Governor-elect Eric Holcomb unveiled a legislative agenda that includes a 20-year road plan with potential tax increases, expanded pre-K and making the State Superintendent of Public Instruction an appointed position.
Holcomb’s agenda plays on the same major themes as both Republicans and Democrats in the Legislature: sustainable road funding, developing a skilled workforce, and addressing the state’s drug epidemic. And his proposals aren’t shy about spending money or raising taxes.
“If we want new roads, if we want new maintenance, we’re going to have to find new revenue,” Holcomb says.
Holcomb also wants Jennifer McCormick to be the last State Superintendent of Public Instruction elected by Hoosiers. He proposes creating a Secretary of Education appointed by the governor.
“This is not about the person, me or the Superintendent,” Holcomb says. “This is about the position and how they can be aligned to work truly together.”
Holcomb’s agenda also includes expanding the state’s preschool pilot program. His proposal calls to double that funding from $10 million to $20 million per year, but keep the program within the five current counties.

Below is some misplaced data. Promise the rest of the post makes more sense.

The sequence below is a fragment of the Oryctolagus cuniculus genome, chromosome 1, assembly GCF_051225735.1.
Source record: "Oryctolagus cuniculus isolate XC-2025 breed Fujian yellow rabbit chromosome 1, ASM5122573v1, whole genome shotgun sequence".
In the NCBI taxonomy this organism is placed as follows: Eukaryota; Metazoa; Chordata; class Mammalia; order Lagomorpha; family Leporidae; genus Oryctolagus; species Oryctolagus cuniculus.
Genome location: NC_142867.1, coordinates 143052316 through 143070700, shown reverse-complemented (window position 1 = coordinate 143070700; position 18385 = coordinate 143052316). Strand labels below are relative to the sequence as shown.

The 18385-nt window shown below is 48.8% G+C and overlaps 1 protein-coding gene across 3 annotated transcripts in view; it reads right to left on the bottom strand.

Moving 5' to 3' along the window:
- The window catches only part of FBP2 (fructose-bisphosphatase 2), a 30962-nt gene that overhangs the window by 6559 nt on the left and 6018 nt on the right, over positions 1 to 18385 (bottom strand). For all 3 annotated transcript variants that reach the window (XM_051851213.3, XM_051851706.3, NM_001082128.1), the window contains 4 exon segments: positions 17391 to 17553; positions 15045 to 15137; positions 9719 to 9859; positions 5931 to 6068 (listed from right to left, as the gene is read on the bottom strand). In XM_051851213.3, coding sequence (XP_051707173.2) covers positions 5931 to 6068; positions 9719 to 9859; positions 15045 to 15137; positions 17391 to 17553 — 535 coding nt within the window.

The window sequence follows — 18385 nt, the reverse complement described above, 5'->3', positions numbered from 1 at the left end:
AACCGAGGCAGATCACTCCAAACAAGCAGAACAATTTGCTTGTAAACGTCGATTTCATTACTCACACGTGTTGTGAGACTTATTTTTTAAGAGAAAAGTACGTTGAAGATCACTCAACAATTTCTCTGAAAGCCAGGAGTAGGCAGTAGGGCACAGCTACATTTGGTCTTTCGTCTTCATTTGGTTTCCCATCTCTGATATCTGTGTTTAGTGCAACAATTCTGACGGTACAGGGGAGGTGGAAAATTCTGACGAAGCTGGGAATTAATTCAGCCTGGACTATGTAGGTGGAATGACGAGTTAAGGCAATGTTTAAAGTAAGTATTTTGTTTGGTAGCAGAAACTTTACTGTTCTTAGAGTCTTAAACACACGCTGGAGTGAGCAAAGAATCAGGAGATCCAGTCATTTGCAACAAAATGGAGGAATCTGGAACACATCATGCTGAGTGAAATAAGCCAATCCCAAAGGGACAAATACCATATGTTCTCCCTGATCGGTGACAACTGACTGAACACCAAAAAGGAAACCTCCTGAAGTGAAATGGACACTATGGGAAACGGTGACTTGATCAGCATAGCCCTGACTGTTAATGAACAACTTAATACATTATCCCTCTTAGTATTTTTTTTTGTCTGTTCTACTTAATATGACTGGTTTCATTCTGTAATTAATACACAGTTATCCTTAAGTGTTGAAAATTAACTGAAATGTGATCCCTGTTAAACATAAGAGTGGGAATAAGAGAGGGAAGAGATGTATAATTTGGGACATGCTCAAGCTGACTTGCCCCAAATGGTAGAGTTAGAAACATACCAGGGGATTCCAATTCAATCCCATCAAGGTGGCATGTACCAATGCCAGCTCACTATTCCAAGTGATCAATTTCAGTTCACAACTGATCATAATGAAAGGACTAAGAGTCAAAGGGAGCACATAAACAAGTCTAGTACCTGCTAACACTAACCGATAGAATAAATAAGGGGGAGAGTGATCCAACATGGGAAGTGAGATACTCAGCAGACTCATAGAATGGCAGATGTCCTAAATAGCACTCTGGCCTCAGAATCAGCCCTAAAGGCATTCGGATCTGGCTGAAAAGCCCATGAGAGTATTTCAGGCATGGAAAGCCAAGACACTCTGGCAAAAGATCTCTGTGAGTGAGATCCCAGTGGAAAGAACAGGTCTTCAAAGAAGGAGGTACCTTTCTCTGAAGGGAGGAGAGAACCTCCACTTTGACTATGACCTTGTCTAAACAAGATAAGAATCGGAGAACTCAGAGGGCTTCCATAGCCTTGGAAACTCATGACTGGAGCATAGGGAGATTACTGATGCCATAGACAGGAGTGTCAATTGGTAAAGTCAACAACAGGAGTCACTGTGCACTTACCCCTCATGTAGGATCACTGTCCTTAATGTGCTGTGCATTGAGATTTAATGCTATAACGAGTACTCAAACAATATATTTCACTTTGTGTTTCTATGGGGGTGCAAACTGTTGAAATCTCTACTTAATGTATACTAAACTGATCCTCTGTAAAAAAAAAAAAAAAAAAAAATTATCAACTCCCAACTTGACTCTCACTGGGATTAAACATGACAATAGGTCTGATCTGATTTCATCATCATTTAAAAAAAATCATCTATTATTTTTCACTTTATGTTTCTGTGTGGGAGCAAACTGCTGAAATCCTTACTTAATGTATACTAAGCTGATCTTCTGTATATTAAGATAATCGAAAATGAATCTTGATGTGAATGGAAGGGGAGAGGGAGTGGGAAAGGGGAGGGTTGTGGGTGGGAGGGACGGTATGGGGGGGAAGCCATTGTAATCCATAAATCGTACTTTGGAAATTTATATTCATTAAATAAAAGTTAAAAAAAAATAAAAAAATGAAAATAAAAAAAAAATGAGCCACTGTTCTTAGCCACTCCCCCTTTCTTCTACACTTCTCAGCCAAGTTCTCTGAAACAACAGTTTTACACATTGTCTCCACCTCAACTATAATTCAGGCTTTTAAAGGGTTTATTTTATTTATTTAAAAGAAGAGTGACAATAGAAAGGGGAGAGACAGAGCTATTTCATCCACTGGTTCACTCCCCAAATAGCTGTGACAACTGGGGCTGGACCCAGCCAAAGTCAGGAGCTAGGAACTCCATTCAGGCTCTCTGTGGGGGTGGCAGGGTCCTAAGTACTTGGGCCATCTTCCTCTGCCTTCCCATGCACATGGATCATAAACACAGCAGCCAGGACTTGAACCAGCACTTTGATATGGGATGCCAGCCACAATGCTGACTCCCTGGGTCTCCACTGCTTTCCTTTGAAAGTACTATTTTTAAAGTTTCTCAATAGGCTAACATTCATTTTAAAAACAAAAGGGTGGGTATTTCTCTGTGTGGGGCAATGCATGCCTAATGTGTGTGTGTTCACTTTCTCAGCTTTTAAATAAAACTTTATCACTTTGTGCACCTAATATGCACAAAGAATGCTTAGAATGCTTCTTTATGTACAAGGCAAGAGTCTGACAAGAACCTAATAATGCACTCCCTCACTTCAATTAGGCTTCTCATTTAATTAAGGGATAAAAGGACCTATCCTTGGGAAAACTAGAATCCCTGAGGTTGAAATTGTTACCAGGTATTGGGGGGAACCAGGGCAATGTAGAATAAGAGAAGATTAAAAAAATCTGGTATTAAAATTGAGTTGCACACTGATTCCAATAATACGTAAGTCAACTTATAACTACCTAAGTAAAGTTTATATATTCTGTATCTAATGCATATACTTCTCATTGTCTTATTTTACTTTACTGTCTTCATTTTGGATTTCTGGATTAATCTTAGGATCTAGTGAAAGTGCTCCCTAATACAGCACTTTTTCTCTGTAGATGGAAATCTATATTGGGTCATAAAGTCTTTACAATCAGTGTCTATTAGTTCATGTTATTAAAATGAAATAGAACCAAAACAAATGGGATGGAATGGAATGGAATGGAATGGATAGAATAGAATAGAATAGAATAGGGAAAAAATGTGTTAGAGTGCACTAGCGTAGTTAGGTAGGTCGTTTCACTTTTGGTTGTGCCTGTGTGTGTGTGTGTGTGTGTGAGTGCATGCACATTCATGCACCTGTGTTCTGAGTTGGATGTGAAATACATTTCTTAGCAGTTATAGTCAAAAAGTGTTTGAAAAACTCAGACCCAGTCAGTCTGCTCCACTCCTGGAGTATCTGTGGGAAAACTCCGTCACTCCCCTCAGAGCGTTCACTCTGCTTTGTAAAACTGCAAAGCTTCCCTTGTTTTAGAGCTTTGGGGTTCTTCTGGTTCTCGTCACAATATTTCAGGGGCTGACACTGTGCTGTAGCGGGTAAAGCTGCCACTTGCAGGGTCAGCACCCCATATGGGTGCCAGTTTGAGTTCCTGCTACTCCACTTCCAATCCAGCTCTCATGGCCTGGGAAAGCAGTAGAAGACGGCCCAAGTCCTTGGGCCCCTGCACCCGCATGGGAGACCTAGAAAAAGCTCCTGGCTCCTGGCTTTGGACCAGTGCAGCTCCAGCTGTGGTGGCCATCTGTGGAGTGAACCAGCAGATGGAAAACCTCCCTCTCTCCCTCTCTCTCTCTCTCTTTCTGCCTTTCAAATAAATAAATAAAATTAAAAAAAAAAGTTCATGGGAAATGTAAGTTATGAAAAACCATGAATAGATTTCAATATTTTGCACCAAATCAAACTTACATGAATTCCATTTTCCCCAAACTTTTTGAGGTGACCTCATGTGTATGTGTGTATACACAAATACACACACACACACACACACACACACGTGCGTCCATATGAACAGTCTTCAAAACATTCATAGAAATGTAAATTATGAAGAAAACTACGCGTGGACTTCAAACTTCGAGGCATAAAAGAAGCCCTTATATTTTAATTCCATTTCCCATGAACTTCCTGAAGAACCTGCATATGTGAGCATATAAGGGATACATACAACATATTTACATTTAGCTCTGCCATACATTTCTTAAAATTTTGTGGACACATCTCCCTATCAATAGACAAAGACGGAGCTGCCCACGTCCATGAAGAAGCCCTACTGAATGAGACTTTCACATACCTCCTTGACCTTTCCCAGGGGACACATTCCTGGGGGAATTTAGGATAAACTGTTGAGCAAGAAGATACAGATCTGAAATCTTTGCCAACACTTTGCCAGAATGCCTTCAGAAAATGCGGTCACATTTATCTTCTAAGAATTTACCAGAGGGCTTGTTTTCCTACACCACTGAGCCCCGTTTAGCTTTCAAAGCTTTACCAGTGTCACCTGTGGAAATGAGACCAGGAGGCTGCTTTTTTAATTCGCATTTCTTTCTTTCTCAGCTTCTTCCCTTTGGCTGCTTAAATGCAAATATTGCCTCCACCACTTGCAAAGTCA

Many of the governor-elect’s major priorities line up with those of lawmakers from both parties, including that desire for a long-term, sustainable road funding plan.
The House Republican proposal includes increasing fuel taxes and creating new vehicle fees. Holcomb’s agenda puts those options on the table too. Speaker Brian Bosma says he and the Holcomb team pledged to work together on that issue.
“He heard the details of our plan – and his staff heard the details – before it was announced, as did the Senate. And no one recoiled,” Bosma says.
But while the House GOP plan also includes the possibility of tolling existing interstates – some leaders even say the plan won’t work without it – Holcomb bluntly disagrees.
“No. Not my preference,” Holcomb says.
From the other side of the aisle, House Minority Leader Scott Pelath says Holcomb’s agenda includes more spending and tax increases than he expected from a Republican. And Pelath says the governor-elect’s job is now to make the case for those fuel tax hikes.
“It’s not just about the taxes, it’s about what’s done with the taxes and do people perceive that their community and their area and where they’re raising their kids is going to benefit,” Pelath says.
Pelath adds he’s not convinced raising taxes to pay for roads is a necessity.